“I haven’t seen anything like what I’ve seen with Oakland,” said Snyder of the First Amendment Coalition. His organization filed amicus briefs throughout California since SB 1421’s inception in order to push back against law enforcement unions’ efforts to undermine the law in the courts. “What it looks like from the outside is that there is a systematic, bureaucratic failure to process requests and at some point along the line, they stopped recognizing and following their obligation under the law” to respond to CPRA requests. “It’s really shocking,” Snyder said.
The California Reporting Project’s open records campaign casts Oakland’s intransigence in hard relief: “95 percent of agencies that received our January 1, 2019 PRA request for S.B. 1421 records replied with records in a more timely manner than the city of Oakland Police,” wrote Thomas Peele, a Pulitzer Prize-winning investigative reporter in a declaration filed as part of our CPRA lawsuit against the city of Oakland. Under the auspices of the California Reporting Project, Peele filed a request with the Oakland Police Department for all personnel records containing SB 1421-related material dating back to 2014. The city turned very few records and hasn’t replied to Peele’s repeated questions about the status of his requests. In contrast, more than 150 other California law enforcement agencies released documents in response to similar requests from the California Reporting Project.
Although Oakland said during our litigation this winter that it didn’t know how long it would take to comply with all our requests and release the responsive records, we have obtained a handful of records through our litigation. The documents shed new light on some of the most controversial incidents in the recent history of the Oakland Police Department, which has been under a court-ordered reform program since 2003.
The fatal shooting of Derrick Jones by officers Omar Daza-Quiroz and Eriberto Perez-Angeles in 2010 led to weeks of protest and cost taxpayers $225,000 in legal settlements. However, previously unseen records reveal inconsistencies in the statements that both officers gave to the district attorney’s investigators, whose job it was to determine if the officers should face criminal charges, and Oakland police Internal Affairs investigators, whose job it was to determine if the officers violated police department policies.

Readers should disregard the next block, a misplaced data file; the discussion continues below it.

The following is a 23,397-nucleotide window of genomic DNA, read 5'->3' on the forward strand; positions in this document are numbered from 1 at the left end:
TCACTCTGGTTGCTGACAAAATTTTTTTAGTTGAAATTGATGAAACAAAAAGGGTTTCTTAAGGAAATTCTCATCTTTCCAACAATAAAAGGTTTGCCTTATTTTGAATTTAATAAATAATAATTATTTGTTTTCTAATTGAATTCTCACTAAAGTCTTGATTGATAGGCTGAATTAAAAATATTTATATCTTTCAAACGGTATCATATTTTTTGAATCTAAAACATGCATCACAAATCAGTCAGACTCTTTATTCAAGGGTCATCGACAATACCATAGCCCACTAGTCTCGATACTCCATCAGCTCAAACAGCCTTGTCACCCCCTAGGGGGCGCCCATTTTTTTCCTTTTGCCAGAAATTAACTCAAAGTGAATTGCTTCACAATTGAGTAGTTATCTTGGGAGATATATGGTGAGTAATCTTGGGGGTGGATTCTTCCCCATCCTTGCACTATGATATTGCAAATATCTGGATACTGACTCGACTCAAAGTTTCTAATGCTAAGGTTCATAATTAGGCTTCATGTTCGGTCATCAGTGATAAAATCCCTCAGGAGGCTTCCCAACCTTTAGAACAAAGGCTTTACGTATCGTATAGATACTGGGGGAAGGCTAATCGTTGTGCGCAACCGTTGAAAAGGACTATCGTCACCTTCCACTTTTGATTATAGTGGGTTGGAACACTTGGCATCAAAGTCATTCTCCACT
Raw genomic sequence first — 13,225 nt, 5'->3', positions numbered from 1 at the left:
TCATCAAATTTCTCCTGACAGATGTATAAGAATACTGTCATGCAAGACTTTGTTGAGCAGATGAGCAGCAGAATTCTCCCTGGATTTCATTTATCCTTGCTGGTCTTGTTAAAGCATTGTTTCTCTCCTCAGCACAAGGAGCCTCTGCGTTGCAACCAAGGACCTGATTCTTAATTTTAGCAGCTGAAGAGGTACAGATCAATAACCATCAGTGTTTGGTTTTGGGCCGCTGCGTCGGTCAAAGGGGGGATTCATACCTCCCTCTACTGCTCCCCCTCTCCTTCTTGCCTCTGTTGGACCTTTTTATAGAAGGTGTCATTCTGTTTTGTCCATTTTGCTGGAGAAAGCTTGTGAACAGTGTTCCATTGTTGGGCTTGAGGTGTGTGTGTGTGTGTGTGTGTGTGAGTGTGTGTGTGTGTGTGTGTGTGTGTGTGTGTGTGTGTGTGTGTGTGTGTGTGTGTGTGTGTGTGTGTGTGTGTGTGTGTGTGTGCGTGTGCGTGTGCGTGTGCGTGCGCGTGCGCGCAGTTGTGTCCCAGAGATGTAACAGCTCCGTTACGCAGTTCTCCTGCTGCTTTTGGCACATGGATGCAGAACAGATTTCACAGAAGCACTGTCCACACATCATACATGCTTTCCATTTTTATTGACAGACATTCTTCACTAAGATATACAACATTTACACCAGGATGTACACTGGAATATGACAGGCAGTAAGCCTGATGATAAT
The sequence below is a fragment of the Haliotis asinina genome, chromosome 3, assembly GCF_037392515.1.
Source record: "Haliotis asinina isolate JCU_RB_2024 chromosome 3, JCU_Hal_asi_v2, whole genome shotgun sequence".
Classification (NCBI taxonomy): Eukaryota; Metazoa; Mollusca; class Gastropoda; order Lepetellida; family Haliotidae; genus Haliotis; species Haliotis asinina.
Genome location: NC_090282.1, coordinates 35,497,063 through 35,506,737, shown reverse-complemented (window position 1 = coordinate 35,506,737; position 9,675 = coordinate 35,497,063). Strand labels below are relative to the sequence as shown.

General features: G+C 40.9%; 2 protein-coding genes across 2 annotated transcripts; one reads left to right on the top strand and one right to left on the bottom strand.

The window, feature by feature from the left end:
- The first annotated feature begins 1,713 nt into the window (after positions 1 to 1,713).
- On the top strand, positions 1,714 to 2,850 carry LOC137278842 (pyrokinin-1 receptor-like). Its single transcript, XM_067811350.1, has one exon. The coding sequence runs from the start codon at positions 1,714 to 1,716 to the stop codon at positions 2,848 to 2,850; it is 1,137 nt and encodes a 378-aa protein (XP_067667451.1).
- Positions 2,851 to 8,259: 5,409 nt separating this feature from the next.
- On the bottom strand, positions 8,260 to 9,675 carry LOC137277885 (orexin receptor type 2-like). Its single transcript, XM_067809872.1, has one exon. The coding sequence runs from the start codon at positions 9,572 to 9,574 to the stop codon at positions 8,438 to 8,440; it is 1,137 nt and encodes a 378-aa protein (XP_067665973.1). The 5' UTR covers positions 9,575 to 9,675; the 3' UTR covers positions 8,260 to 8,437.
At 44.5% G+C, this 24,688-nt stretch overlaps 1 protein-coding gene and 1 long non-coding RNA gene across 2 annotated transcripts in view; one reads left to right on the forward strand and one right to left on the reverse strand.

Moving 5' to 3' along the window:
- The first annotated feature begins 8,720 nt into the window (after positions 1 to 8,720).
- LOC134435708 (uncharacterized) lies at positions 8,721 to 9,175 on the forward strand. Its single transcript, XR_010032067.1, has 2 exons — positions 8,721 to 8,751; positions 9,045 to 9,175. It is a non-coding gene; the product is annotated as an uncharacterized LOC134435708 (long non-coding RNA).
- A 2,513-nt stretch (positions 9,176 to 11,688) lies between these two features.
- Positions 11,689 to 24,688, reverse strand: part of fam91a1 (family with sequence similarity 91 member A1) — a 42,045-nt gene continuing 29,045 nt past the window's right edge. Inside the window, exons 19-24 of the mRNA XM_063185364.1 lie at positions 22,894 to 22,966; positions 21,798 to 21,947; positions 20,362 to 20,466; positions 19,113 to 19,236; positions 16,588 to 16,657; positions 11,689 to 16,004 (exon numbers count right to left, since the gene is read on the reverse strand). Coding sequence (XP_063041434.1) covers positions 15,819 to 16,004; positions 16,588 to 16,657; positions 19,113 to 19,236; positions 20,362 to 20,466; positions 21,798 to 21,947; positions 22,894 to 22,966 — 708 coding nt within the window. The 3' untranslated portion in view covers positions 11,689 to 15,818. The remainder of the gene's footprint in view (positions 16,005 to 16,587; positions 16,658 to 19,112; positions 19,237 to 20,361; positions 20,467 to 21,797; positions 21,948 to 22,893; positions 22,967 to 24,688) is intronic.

Furthermore, the records reveal that an arbitrator overturned then-Police Chief Anthony Batts’s decision to discipline both officers for using “poor tactics” when they chased down and shot Jones. Daza-Quiroz is now a lieutenant, and Perez-Angeles is a sergeant.
Changing statements and a written reprimand for killing an unarmed man
On Nov. 8, 2010, Daza-Quiroz and Perez-Angeles responded to a dispute between Jones, 37, and his girlfriend outside Jones’s Bancroft Avenue barber shop. According to the police, Jones ran from the officers, tried to conceal himself in a “dark, poorly lit, narrow” alleyway, and then then attempted to scale a fence. Daza-Quiroz and Perez-Angeles said they thought Jones was armed and reaching for his waistband when they shot him six times. A digital pocket scale and glass vial with marijuana were found at the scene, but Jones was unarmed.